He was profiled and some of his recollections were published here.

28 Nov 2010

If Twitter Had Been Around in 1776

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17 Jan 2009

“A Devil of a Licking”

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William Ranney, Battle of Cowpens, 1845, oil, South Carolina State House

Colonel William Washington’s servant, “a waiter, too small to wield a sword,” saved his master’s life by wounding a British officer about to cut him down.

On this day in history, my neighbor, Brigadier-General Daniel Morgan with 800 men gave Colonel Banstre Tarleton’s Legion, 1100 men, what Morgan described in a post-battle letter as “a devil of a licking” at Cowpens, South Carolina, January 17, 1781.

They have a statue of Morgan over in Winchester, whose base bears the motto: “Fought everywhere, defeated nowhere.”

22 Dec 2007

Banastre Tarleton’s Captured Flags

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The regimental flag of the Continental Army 2nd Light Dragoons, also known as Sheldon’s Horse, captured at the Battle of Pound Ridge, July 2, 1779.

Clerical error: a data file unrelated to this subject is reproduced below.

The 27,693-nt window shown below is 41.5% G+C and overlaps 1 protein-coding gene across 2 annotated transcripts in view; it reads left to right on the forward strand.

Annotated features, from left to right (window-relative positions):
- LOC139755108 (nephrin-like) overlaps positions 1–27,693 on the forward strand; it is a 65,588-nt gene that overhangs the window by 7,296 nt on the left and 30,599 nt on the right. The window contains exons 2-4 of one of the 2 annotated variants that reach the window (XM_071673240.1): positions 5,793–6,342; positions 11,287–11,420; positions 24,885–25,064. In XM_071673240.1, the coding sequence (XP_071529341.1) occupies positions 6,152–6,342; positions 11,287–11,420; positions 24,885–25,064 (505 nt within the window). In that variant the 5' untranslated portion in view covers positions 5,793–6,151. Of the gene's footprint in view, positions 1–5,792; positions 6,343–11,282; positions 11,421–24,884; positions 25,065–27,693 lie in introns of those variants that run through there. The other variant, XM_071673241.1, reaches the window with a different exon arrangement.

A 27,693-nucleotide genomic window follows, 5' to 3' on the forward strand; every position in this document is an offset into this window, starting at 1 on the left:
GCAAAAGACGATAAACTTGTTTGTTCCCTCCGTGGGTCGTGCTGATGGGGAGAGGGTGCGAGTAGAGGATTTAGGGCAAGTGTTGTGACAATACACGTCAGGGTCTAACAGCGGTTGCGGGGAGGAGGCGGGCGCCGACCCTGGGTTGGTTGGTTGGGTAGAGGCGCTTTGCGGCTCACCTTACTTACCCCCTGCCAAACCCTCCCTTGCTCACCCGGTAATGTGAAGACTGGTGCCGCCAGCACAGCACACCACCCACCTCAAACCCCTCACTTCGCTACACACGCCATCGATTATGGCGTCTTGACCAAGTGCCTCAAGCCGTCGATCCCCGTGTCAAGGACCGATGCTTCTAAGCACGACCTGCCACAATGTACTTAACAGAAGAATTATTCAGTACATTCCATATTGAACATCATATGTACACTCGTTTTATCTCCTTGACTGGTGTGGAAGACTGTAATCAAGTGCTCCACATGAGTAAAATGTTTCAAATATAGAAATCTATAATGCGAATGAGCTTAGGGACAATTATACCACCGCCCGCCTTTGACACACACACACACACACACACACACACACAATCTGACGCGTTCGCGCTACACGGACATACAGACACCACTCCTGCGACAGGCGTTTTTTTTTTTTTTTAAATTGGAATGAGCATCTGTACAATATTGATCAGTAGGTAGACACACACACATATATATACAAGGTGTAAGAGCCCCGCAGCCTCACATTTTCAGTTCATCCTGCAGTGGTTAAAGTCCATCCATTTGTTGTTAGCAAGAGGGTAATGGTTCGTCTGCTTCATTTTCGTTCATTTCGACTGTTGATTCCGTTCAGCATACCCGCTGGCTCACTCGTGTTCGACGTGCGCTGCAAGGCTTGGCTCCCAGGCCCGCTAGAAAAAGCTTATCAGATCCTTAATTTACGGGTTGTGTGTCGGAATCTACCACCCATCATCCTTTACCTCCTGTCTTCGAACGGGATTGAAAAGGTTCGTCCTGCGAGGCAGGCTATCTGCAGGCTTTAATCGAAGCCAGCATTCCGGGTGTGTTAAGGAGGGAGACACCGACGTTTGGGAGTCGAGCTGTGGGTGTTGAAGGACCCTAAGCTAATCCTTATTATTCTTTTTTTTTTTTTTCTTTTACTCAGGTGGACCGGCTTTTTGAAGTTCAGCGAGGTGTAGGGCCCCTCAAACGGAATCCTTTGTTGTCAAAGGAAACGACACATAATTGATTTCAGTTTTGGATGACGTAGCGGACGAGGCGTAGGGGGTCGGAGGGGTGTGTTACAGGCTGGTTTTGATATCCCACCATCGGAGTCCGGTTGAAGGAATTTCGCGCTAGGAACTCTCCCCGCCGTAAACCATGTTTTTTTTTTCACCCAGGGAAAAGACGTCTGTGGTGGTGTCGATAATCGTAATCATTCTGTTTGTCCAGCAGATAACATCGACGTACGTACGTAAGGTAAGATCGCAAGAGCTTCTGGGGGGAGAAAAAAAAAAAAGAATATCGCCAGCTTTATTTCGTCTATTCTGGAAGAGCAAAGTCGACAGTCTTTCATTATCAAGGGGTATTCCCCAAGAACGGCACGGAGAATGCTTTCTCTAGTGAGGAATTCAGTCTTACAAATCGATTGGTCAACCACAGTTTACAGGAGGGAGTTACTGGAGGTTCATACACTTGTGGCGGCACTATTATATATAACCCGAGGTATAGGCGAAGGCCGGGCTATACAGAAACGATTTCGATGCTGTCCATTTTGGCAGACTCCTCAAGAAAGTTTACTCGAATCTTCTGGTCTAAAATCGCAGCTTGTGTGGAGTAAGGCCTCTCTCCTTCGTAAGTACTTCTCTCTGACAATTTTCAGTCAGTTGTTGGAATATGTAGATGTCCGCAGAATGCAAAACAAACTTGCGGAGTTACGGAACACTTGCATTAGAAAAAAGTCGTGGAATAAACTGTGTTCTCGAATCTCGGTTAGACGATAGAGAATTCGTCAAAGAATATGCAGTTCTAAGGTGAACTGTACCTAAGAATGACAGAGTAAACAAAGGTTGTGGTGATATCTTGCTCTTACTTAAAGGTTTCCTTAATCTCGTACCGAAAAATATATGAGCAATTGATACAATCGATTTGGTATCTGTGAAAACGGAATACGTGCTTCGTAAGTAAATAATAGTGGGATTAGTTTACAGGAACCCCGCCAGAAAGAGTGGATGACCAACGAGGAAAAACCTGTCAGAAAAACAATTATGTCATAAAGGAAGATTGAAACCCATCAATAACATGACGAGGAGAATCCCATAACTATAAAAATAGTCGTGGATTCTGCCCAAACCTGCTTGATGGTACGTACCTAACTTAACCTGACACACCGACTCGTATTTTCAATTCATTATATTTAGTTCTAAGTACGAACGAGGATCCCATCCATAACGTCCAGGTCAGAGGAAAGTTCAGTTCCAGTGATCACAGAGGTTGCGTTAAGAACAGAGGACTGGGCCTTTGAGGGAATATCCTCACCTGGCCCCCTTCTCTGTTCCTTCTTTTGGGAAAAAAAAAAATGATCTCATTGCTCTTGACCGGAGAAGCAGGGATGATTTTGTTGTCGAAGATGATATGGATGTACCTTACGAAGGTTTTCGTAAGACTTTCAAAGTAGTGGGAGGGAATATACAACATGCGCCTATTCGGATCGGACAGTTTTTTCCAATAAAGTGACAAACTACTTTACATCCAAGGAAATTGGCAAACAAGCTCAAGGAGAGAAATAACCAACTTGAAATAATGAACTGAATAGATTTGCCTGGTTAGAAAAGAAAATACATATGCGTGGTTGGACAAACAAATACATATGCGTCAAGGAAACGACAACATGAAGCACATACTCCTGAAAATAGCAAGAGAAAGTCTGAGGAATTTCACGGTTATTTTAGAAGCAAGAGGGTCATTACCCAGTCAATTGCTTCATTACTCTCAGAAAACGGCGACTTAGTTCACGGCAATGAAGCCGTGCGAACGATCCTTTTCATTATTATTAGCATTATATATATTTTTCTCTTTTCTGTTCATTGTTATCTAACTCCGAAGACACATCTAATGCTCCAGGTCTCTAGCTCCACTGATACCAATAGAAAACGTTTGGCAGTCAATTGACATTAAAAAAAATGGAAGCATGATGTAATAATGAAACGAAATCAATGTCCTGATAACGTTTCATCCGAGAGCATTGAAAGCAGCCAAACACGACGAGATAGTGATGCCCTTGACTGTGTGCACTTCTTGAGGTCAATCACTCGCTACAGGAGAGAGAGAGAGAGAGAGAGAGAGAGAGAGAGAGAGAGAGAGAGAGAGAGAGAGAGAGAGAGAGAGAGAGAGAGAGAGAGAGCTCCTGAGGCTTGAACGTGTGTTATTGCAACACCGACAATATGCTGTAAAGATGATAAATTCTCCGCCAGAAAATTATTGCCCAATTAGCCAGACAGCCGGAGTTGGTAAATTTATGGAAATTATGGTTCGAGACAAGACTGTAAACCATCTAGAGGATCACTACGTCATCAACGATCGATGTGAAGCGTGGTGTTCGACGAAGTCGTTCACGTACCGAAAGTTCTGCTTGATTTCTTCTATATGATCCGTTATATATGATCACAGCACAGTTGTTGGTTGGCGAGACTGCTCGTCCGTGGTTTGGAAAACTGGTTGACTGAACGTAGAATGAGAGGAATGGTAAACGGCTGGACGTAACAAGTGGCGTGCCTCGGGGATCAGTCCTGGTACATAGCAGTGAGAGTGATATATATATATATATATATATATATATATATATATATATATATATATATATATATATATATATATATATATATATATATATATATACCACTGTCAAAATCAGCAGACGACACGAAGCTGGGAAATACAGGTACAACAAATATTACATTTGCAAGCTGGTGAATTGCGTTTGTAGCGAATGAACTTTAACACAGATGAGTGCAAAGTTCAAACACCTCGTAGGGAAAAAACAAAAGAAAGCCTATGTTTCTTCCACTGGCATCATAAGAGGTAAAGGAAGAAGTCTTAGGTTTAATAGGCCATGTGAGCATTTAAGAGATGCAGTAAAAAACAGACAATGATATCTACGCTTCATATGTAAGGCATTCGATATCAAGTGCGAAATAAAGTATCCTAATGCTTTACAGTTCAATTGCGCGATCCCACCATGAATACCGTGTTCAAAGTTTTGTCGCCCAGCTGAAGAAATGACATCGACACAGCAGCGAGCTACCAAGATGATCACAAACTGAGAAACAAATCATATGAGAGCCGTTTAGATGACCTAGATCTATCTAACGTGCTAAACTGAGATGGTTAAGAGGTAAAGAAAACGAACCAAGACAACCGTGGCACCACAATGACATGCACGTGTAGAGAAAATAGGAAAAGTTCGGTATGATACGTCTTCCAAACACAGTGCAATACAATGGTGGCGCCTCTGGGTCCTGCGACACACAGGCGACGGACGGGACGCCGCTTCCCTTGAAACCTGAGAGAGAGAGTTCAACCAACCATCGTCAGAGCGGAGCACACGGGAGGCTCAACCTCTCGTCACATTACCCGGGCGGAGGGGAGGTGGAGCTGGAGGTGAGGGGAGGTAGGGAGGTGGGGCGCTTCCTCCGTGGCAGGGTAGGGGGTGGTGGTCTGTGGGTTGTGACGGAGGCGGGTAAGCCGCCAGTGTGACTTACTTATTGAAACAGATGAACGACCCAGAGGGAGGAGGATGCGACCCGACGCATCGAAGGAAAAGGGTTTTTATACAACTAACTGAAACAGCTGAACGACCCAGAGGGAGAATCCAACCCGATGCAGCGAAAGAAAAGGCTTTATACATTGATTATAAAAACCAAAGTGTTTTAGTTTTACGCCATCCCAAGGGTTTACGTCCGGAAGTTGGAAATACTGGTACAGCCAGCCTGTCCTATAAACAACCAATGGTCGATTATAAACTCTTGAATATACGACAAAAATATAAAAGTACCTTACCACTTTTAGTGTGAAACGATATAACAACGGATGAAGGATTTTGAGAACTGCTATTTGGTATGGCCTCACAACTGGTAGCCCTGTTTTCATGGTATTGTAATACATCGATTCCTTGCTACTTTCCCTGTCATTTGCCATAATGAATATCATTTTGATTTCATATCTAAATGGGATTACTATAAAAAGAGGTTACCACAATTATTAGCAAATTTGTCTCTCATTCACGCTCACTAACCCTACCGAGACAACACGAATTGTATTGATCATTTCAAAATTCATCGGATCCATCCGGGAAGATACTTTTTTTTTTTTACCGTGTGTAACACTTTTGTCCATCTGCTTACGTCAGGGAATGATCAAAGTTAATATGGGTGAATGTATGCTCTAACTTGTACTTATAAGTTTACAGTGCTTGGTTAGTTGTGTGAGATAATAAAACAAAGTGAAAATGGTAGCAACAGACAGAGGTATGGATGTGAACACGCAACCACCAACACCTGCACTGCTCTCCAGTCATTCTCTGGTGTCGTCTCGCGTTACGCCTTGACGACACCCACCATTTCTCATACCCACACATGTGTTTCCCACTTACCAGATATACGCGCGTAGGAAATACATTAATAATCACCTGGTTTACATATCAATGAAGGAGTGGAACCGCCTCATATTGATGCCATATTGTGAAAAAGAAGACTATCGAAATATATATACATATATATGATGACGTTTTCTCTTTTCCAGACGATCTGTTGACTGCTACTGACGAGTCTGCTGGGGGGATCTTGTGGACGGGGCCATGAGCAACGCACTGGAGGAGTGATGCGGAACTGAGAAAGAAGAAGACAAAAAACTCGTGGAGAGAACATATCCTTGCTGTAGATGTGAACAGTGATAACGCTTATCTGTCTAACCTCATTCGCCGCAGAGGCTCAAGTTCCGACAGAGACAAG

One of the brighter flames in Hell undoubtedly surrounds the spirit of the late Banastre Tarleton (1754-1833), brave but merciless commander of the Loyalist British Legion during the American Revolution.

Tarleton’s spirit is doubtless also feeling a trifle vexed these days, knowing that the depredations of numerous Labour Governments caused his descendant last year to sell his war trophies at Sotheby’s.

The battle flag of Connecticut cavalry regiment Colonel Elisha Sheldon’s Continental Light Dragoons (pictured above), captured by Tarleton at the Battle of Pound Ridge, July 2, 1779, estimated to change hands for $1.5 to $3.5 million dollars, sold for $12.36 million dollars.

The three regimental and divisional flags of the Third Virginia Detachment, commanded by Abraham Buford, captured May 29, 1780 at the Waxhaw Massacre, in which Tarleton’s Legion slaughtered Americans after they had surrendered, estimated at $2.5 to $6.5 million dollars, possibly had their price depressed by the circumstances surrounding their capture, and sold below the high estimate at $5.056 million dollars.

Tarleton’s trophies, recaptured by the American dollars of an anonymous purchaser, will be displayed at Williamsburg, Virginia’s Dewitt Wallace Decorative Arts Museum, at an exhibition titled Captured Colors: Four Battleflags of the American Revolution starting today through January 9, 2009.

Rare Revolutionary War battle flags returning to U.S.

Flags of our forefathers with 2:21 video

13 Dec 2007

Rejecting Libertarianism (and the American Revolution)

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Mencius Moldbug had too much coffee again this morning, and has produced another of his incredibly lengthy, rambling and discursive, yet very clever postings, ranging happily over the intellectual landscape of libertarian theory and the history of the American Revolution this time.

Hat tip to Tim of Angle.